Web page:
The diplomatic hurdles Boris Johnson will face as he tackles climate change at UNGA

Prime Minister Boris Johnson boards RAF Voyager at Stansted Airport ahead of a meeting with US President Joe Biden in Washington. Picture date: Sunday September 19, 2021.  Stefan Rousseau/PA
Prime Minister Boris Johnson with Dame Barbara Janet Woodward, Permanent Representative of the United Kingdom to the United Nations as he lands in New York's JFK airport for UNGA. Credit: PA

UK Prime Minister Boris Johnson has landed in New York - the city of his birth - in his first major overseas trip since the start of the Covid pandemic.

On the plane on the way over, he claimed relations with the US were as good as they had been in decades.

Despite his optimism, this is a trip strewn with diplomatic hurdles.

His visit to the White House will be the first since Joe Biden became US President - and also the first since the USA’s hasty withdrawal from Afghanistan.

There will certainly be discussions about Afghanistan’s future, but his focus is unlikely to be on any mistakes of the past, given the urgent need to secure present and future global cooperation to make COP26, the crucial climate summit in Glasgow, a success.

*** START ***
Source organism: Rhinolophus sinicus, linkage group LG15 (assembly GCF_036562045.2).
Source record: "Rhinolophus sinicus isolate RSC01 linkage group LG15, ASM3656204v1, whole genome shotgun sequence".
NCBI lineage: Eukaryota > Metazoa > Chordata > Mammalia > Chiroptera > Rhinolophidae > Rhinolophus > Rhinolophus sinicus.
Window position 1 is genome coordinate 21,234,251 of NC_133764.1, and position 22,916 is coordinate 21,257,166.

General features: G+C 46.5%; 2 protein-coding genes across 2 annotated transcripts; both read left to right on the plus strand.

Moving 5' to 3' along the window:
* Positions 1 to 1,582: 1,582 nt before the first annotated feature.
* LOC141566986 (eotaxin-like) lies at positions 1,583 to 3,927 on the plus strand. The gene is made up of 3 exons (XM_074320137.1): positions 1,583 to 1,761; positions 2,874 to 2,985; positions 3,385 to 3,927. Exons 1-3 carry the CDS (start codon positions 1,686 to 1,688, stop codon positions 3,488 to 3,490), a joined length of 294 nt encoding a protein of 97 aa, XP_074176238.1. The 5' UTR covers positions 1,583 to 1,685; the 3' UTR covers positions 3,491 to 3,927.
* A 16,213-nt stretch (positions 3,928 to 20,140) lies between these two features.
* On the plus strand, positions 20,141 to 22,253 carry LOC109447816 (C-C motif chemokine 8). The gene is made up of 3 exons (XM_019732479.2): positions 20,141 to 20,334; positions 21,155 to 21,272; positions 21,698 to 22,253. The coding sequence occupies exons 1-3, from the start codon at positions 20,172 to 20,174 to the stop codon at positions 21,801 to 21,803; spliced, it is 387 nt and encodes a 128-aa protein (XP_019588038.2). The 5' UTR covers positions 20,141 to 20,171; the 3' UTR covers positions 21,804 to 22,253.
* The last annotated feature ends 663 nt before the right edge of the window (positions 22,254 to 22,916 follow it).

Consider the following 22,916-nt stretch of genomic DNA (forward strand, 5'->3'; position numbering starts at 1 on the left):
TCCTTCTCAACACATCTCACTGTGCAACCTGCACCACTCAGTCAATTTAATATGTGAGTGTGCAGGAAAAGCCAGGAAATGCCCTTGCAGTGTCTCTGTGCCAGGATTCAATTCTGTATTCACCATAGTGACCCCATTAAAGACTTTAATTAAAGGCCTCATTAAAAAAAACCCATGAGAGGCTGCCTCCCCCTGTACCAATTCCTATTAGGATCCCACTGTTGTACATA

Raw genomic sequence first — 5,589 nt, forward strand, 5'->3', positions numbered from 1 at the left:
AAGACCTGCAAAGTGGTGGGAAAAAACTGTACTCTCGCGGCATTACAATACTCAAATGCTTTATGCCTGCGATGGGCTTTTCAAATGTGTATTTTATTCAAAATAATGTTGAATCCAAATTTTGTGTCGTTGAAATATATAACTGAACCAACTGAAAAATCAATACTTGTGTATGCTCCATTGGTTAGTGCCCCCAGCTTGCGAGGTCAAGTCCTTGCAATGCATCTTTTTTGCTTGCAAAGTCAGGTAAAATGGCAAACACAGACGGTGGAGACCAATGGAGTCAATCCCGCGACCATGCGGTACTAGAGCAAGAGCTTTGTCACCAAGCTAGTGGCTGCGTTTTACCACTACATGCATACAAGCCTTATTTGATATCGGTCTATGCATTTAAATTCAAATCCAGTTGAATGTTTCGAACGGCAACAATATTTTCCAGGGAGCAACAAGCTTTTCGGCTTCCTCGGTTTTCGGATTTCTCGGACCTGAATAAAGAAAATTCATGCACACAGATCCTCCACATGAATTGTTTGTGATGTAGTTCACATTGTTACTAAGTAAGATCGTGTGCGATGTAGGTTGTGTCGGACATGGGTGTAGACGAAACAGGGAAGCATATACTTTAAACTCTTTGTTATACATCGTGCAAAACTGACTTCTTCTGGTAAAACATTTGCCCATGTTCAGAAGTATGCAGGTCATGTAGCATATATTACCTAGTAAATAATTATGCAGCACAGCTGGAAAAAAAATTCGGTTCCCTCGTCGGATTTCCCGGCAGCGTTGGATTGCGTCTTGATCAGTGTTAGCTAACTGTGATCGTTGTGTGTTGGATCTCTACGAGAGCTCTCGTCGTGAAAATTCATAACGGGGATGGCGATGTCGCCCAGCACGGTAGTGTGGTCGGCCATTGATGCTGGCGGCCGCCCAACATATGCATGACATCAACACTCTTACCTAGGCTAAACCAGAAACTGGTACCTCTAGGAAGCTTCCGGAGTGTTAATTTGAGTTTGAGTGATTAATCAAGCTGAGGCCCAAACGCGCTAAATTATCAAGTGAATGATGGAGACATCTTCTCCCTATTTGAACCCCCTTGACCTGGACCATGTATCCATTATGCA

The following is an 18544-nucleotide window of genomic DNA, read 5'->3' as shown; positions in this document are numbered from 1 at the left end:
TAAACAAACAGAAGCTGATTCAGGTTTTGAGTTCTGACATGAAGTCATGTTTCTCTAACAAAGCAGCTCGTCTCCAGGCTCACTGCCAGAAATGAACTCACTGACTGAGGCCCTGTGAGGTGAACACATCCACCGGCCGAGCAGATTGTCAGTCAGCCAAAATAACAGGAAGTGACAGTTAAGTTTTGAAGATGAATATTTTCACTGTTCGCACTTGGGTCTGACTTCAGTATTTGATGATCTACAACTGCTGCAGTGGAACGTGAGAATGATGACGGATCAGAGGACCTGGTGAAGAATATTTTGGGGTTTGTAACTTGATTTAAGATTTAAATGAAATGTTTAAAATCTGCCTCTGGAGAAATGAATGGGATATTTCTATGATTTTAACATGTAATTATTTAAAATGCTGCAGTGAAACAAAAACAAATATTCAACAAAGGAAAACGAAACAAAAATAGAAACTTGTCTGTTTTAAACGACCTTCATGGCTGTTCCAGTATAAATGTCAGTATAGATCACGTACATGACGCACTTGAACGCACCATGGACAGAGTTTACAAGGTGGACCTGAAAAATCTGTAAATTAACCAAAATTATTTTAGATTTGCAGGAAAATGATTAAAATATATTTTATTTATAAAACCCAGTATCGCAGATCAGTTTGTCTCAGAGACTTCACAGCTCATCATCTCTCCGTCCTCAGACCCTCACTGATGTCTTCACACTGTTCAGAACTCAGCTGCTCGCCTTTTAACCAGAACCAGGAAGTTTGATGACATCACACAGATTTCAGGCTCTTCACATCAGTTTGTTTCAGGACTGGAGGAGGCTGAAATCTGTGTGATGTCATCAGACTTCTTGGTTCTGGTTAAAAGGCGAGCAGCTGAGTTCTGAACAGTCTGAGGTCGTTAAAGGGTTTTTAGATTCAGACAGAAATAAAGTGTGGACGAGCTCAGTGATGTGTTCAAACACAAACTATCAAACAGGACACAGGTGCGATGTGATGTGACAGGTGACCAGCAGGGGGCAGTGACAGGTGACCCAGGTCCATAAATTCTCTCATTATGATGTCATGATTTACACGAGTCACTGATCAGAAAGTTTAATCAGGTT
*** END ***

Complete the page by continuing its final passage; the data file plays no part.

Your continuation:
In a speech to the United Nations (UN) and in multilateral and bilateral meetings over the next few days, the prime minister will urge countries around the world to “step up to the plate” on climate.

The British government has identified its priorities for COP26 as cash, coal, cars and trees.

On the first, he has to try to persuade richer countries to stop falling short on their commitment to deliver £100 billion a year to help developing countries mitigate and adapt to climate change.

The Prime Minister Boris Johnson and Sir David Attenborough alongside school children at the launch of the next COP26 UN Climate Summit Credit: Chris J Ratcliffe/PA

On the second, he has to encourage countries, particularly China, the world’s largest carbon emitter, to phase out the use of coal - all that against a backdrop of the recent defence pact with Australia and the US, which has enraged the Chinese.

It is perhaps no wonder that even this most optimistic prime minister gave his chances of getting the cash pledged only a six out of 10.

This is sobering when the UN has declared that COP26 must be the turning point on climate change, if the world is to avoid its most catastrophic consequences.